Row of a Matrix

Definition

A straight horizontal path in a matrix to arrange the elements in the same path is called a row of a matrix.

row of matrix

The space inside the matrix is divided into number of rows according to following two factors.

  1. The total number of elements.
  2. The arrangement of number of elements equally in each row.

In every row, the elements are arranged in horizontally straight path but separated by some space.

It can be expressed in general form matrix form as follows.

$ \begin{bmatrix} \begin{array}{|ccccc|} \hline e_{11} & e_{12} & e_{13} & \cdots & e_{1n} \\\hline e_{21} & e_{22} & e_{23} & \cdots & e_{2n} \\\hline e_{31} & e_{32} & e_{33} & \cdots & e_{3n} \\\hline \vdots & \vdots & \vdots & \ddots & \vdots \\\hline e_{m1} & e_{m2} & e_{m3} & \cdots & e_{mn} \\\hline \end{array} \end{bmatrix} $

The total number elements is $mn$. So, the space inside the matrix is divided into $m$ rows to place $n$ elements in each row.

Observe each element closely. Each element displays two numbers in its subscript position. The first number is common to each element in every row because it represents the number of that row.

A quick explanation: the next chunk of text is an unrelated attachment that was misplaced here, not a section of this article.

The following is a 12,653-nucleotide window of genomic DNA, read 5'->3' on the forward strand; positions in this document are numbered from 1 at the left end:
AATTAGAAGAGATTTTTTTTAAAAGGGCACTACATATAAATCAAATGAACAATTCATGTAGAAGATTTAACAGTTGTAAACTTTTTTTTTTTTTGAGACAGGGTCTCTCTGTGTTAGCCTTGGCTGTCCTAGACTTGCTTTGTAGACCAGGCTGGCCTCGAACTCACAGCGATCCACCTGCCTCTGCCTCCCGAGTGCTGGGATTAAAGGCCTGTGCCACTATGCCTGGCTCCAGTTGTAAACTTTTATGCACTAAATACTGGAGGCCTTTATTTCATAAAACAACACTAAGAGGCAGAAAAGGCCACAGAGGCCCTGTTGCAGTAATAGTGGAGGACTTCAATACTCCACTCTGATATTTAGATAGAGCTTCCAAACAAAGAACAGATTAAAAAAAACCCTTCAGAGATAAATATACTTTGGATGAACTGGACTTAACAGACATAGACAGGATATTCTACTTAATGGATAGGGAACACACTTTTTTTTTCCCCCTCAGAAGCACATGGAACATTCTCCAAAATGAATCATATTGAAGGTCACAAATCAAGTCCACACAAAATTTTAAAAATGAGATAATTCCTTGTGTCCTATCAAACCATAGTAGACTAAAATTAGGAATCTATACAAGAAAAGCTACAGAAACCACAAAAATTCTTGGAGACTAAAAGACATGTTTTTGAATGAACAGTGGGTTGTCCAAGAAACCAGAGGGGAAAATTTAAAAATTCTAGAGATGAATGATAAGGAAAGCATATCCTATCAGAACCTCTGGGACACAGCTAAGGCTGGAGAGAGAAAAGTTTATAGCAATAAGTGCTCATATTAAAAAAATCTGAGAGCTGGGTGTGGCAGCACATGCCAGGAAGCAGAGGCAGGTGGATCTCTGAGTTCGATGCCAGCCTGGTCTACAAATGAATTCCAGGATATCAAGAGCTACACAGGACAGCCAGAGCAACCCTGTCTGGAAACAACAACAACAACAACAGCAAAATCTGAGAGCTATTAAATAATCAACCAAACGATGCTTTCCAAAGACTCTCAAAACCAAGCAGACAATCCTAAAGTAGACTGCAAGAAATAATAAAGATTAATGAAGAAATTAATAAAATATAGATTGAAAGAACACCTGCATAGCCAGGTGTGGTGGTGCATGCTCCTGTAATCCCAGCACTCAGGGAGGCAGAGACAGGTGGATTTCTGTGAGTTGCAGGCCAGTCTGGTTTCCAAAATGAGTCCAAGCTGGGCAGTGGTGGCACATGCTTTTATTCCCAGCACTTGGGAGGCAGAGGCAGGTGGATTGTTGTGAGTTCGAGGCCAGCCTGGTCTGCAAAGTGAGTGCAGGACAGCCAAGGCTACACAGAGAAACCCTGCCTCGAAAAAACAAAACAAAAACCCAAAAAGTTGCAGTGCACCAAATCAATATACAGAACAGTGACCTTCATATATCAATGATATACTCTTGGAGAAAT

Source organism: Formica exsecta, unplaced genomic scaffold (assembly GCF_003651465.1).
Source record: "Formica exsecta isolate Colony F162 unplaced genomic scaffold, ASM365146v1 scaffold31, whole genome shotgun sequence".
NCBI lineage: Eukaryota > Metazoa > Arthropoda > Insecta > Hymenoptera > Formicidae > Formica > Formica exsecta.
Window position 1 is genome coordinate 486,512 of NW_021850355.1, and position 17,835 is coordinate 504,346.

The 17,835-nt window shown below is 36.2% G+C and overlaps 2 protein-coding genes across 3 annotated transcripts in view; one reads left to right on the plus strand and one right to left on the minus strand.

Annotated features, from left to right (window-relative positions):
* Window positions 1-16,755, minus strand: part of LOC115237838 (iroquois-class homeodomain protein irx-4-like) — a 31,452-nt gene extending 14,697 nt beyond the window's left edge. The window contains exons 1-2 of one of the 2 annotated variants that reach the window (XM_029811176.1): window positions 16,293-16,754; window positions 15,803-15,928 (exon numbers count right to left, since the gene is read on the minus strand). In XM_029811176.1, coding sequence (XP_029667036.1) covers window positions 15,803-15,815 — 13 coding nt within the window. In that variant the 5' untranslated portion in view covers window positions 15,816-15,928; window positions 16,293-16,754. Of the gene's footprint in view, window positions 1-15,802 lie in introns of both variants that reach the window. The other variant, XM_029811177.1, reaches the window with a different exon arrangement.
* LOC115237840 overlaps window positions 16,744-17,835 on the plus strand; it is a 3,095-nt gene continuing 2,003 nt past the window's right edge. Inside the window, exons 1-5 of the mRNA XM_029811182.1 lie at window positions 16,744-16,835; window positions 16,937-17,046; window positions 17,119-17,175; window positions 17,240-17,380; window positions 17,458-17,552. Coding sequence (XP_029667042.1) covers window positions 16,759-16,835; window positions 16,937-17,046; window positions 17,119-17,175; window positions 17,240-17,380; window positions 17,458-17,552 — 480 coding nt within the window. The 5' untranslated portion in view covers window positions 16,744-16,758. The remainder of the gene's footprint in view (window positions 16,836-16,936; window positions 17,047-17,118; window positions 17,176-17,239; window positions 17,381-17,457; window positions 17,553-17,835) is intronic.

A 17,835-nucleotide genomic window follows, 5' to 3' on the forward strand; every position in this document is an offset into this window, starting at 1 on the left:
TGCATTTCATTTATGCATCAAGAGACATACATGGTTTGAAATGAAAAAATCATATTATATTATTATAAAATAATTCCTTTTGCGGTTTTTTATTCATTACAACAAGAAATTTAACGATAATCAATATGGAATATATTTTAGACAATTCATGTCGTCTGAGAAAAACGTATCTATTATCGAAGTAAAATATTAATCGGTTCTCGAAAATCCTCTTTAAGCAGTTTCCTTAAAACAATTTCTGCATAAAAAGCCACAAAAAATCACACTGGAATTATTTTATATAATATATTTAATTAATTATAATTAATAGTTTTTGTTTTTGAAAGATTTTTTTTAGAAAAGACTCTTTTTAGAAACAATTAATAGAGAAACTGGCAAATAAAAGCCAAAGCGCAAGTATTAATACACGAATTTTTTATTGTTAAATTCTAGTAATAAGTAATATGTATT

For example, the number in subscript position of each element in first row is $1$ and it is common to all the elements in that row. The number $1$ represents the element belongs to first row and this rule is same for all the rows.

The general form matrix is simply written in compact form.

$ \begin{bmatrix} e_{\displaystyle ij} \end{bmatrix} $

The element $e_{\displaystyle ij}$ represents every element in the matrix and the first letter $i$ in subscript position of the element represents the number of the respective element’s row.

Example

Observe the following example matrices to understand the concept of row in matrix much better.

$ \begin{bmatrix} \begin{array}{|c|} \hline 6 \\\hline \end{array} \end{bmatrix} $

There is only one element in this matrix. So, it is placed in row and therefore the element $e_{11} = 6$.

$ \begin{bmatrix} \begin{array}{|cccc|} \hline 0 & 2 & 4 & 7 \\\hline \end{array} \end{bmatrix} $

The matrix has only one row but contains four elements. So, $e_{11} = 0$, $e_{12} = 2$, $e_{13} = 4$ and $e_{14} = 7$.

$ \begin{bmatrix} \begin{array}{|cc|} \hline -1 & 9 \\\hline 5 & 8 \\\hline 2 & -5 \\\hline \end{array} \end{bmatrix} $

This matrix has three rows and two elements are placed in each row. Therefore, $e_{11} = -1$, $e_{12} = 9$, $e_{21} = 5$, $e_{22} = 8$, $e_{31} = 2$ and $e_{32} = -5$.

$ \begin{bmatrix} \begin{array}{|cccc|} \hline 3 & 8 & -5 & 2 \\\hline 20 & -9 & -1 & -5 \\\hline 6 & 13 & 7 & 0 \\\hline 5 & -2 & -6 & 3 \\\hline \end{array} \end{bmatrix} $

This matrix has four rows and four elements are placed in each row. So, $e_{11} = 3$, $e_{12} = 8$, $e_{13} = -5$, $e_{14} = 2$, $e_{21} = 20$, $e_{22} = -9$, $e_{23} = -1$, $e_{24} = -5$, $e_{31} = 6$, $e_{32} = 13$, $e_{33} = 7$, $e_{34} = 0$, $e_{41} = 5$, $e_{42} = -2$, $e_{43} = -6$ and $e_{44} = 3$.

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